If you look at boats older than a certain vintage, Pre-Vinyl Ester, they will almost certainly have blisters. In the early days it was not understood how bad dry layup
could be. Polyester was especially bad for this. Certain makers are also known for blister problems. You may find only gel coat tiny blisters. These are small and easy to fix but usually in great quantity. Real serious delamination
is a deal breaker. If you decide to get one of these I suggest you simply plan to have it peeled or diy. The standard procedure in the north is to peel in the fall and let it stand bare all winter. There are good epoxy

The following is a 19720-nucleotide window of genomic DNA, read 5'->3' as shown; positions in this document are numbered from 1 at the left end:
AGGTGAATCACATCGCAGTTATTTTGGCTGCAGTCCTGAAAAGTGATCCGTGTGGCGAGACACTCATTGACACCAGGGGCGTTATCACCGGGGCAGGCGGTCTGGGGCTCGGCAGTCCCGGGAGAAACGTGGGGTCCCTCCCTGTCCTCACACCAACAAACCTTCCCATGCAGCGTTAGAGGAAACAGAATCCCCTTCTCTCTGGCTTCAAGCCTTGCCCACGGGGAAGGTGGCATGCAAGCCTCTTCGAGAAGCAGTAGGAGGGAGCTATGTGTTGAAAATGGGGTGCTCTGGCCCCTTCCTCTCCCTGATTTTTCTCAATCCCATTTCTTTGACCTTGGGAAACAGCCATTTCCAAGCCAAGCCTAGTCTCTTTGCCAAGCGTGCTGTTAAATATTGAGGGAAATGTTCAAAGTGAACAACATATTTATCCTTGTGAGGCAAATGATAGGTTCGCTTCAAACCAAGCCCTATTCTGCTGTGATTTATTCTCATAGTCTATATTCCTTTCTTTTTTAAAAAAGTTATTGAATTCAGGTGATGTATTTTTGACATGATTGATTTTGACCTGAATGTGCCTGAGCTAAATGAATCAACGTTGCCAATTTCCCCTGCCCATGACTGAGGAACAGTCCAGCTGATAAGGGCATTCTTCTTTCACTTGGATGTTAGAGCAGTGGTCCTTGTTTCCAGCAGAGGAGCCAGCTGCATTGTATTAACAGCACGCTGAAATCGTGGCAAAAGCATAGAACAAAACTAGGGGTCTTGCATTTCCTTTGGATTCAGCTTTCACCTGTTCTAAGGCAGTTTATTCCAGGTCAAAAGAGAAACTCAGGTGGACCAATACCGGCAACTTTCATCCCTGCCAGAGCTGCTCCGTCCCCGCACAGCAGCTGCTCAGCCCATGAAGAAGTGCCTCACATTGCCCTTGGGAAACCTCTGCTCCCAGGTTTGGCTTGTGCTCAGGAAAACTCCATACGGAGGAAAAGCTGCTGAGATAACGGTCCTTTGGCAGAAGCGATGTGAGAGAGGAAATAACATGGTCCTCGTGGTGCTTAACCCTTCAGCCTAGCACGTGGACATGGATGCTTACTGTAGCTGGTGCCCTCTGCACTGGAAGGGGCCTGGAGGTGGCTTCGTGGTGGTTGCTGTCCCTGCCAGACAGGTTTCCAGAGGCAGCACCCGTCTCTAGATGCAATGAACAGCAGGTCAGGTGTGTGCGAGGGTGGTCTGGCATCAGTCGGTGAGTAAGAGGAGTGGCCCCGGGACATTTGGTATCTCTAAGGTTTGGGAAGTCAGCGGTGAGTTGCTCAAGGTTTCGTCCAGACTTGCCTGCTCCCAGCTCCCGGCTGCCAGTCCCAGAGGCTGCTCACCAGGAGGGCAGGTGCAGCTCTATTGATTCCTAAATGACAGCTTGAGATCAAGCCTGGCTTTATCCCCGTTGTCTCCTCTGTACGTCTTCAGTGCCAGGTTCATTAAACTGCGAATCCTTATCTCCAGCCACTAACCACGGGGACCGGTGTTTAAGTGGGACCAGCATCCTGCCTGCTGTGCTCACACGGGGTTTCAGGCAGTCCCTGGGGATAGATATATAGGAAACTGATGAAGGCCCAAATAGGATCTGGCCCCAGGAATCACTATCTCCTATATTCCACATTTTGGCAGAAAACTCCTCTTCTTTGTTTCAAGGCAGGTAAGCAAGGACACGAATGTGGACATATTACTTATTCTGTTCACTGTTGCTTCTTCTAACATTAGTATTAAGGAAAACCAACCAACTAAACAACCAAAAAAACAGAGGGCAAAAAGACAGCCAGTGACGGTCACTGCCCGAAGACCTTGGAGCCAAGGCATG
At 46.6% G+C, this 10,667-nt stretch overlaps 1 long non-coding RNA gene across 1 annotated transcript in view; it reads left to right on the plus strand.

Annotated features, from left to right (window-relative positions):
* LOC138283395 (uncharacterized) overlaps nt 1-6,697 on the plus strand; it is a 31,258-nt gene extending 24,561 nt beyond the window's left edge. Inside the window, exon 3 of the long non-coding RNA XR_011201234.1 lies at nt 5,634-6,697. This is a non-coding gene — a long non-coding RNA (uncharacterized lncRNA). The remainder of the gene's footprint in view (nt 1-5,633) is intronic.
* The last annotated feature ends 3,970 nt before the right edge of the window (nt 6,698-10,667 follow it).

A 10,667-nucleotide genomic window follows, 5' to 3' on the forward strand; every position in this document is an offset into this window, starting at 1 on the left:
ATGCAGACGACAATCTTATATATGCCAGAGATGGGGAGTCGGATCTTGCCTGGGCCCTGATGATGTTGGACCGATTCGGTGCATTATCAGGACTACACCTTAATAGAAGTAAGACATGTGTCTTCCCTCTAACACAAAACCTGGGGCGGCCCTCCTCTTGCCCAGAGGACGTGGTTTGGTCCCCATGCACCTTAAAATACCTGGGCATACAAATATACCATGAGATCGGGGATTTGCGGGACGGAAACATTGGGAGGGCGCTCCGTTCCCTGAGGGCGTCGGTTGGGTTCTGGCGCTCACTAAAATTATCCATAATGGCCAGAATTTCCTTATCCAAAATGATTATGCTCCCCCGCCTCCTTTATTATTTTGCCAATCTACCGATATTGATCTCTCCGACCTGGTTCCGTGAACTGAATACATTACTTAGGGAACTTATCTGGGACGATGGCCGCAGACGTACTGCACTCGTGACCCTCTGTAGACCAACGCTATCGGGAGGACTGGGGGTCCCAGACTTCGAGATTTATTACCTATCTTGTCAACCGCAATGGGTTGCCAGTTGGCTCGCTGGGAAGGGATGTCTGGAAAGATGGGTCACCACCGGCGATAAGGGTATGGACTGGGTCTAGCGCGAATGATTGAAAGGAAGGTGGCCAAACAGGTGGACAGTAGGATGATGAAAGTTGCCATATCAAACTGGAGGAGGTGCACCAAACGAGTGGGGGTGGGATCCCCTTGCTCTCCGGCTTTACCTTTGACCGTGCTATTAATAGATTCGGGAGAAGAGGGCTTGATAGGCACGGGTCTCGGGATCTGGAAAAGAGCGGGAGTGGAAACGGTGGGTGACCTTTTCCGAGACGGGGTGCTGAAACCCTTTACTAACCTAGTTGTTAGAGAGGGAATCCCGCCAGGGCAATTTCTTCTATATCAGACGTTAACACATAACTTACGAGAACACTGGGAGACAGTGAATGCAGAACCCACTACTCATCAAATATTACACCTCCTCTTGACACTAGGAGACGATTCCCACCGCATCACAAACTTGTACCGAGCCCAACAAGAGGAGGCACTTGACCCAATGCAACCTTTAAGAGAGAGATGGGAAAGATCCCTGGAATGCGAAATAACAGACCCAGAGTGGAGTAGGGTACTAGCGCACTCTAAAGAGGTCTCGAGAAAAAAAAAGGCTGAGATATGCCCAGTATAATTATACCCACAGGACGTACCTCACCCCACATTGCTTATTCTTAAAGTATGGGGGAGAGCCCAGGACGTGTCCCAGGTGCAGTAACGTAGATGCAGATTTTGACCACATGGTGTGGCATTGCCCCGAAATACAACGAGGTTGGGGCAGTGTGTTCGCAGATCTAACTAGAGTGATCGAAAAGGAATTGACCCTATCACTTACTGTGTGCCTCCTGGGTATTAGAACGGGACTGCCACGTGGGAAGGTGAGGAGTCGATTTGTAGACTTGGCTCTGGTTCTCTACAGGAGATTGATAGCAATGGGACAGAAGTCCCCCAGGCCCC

resurfacing programs and you can do this yourself but it is a lot of work. We were out of water
for three years but our refit
included way more than a new bottom. I think that in the present economy there are a lot of recent vintage good boats available. A restoration
needs to be a labor of love for some eye-popping classic. You will not likely get your money
back out of it. I noticed last season that fully half of the boats stored at Torresens in Muskegon did not go in. Many are available.
Mahina Expedition - Selecting A Boat for Offshore Cruising
I listened to a few lectures by the Neals in Chicago at the sail show in January. They offer a service
to help locate the boat to best suit your offshore
needs. Perhaps you might find it useful.